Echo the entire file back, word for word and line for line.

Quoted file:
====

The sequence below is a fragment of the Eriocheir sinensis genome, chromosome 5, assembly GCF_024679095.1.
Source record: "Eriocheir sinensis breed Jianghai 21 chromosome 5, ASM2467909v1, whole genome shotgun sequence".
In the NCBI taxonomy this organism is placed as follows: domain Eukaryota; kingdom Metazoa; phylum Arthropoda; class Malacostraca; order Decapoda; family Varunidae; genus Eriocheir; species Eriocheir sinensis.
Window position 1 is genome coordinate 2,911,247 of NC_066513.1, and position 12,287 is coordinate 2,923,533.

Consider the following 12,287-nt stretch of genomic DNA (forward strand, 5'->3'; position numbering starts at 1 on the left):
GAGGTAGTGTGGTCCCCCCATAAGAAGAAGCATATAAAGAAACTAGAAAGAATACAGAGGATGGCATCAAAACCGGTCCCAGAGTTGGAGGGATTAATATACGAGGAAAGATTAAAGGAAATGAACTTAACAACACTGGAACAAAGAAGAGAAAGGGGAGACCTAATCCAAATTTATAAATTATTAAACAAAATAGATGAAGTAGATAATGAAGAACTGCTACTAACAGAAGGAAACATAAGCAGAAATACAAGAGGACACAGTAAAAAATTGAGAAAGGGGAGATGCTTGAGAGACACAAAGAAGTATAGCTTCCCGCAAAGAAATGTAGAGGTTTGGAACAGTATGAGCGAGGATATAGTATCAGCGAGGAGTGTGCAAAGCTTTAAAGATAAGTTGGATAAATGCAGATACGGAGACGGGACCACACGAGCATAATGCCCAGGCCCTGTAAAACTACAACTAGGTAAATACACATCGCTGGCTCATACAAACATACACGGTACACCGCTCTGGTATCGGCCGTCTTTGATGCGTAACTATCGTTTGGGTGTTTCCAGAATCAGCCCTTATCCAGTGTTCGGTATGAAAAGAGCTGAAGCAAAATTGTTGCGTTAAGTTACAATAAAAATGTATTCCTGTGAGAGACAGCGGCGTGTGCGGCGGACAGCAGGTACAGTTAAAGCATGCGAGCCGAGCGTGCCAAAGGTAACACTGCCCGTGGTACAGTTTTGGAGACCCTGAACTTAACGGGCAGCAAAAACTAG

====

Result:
The sequence below is a fragment of the Eriocheir sinensis genome, chromosome 5, assembly GCF_024679095.1.
Source record: "Eriocheir sinensis breed Jianghai 21 chromosome 5, ASM2467909v1, whole genome shotgun sequence".
In the NCBI taxonomy this organism is placed as follows: domain Eukaryota; kingdom Metazoa; phylum Arthropoda; class Malacostraca; order Decapoda; family Varunidae; genus Eriocheir; species Eriocheir sinensis.
Window position 1 is genome coordinate 2,911,247 of NC_066513.1, and position 12,287 is coordinate 2,923,533.

Consider the following 12,287-nt stretch of genomic DNA (forward strand, 5'->3'; position numbering starts at 1 on the left):
GAGGTAGTGTGGTCCCCCCATAAGAAGAAGCATATAAAGAAACTAGAAAGAATACAGAGGATGGCATCAAAACCGGTCCCAGAGTTGGAGGGATTAATATACGAGGAAAGATTAAAGGAAATGAACTTAACAACACTGGAACAAAGAAGAGAAAGGGGAGACCTAATCCAAATTTATAAATTATTAAACAAAATAGATGAAGTAGATAATGAAGAACTGCTACTAACAGAAGGAAACATAAGCAGAAATACAAGAGGACACAGTAAAAAATTGAGAAAGGGGAGATGCTTGAGAGACACAAAGAAGTATAGCTTCCCGCAAAGAAATGTAGAGGTTTGGAACAGTATGAGCGAGGATATAGTATCAGCGAGGAGTGTGCAAAGCTTTAAAGATAAGTTGGATAAATGCAGATACGGAGACGGGACCACACGAGCATAATGCCCAGGCCCTGTAAAACTACAACTAGGTAAATACACATCGCTGGCTCATACAAACATACACGGTACACCGCTCTGGTATCGGCCGTCTTTGATGCGTAACTATCGTTTGGGTGTTTCCAGAATCAGCCCTTATCCAGTGTTCGGTATGAAAAGAGCTGAAGCAAAATTGTTGCGTTAAGTTACAATAAAAATGTATTCCTGTGAGAGACAGCGGCGTGTGCGGCGGACAGCAGGTACAGTTAAAGCATGCGAGCCGAGCGTGCCAAAGGTAACACTGCCCGTGGTACAGTTTTGGAGACCCTGAACTTAACGGGCAGCAAAAACTAG